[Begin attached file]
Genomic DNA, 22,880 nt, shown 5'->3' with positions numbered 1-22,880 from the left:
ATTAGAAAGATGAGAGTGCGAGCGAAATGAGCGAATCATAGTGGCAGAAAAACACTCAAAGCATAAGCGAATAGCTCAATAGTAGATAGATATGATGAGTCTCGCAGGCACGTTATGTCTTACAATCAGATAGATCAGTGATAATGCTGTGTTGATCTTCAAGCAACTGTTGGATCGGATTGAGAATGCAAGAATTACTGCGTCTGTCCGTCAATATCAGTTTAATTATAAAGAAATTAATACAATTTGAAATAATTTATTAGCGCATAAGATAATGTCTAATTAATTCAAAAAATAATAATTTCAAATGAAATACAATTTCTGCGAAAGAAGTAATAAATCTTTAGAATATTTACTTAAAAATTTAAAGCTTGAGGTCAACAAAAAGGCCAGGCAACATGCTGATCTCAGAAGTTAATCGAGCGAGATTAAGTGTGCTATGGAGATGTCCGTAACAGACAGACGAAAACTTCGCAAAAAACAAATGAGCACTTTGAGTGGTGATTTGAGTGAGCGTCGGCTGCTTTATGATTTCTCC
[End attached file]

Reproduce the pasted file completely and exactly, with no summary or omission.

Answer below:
Genomic DNA, 22,880 nt, shown 5'->3' with positions numbered 1-22,880 from the left:
ATTAGAAAGATGAGAGTGCGAGCGAAATGAGCGAATCATAGTGGCAGAAAAACACTCAAAGCATAAGCGAATAGCTCAATAGTAGATAGATATGATGAGTCTCGCAGGCACGTTATGTCTTACAATCAGATAGATCAGTGATAATGCTGTGTTGATCTTCAAGCAACTGTTGGATCGGATTGAGAATGCAAGAATTACTGCGTCTGTCCGTCAATATCAGTTTAATTATAAAGAAATTAATACAATTTGAAATAATTTATTAGCGCATAAGATAATGTCTAATTAATTCAAAAAATAATAATTTCAAATGAAATACAATTTCTGCGAAAGAAGTAATAAATCTTTAGAATATTTACTTAAAAATTTAAAGCTTGAGGTCAACAAAAAGGCCAGGCAACATGCTGATCTCAGAAGTTAATCGAGCGAGATTAAGTGTGCTATGGAGATGTCCGTAACAGACAGACGAAAACTTCGCAAAAAACAAATGAGCACTTTGAGTGGTGATTTGAGTGAGCGTCGGCTGCTTTATGATTTCTCC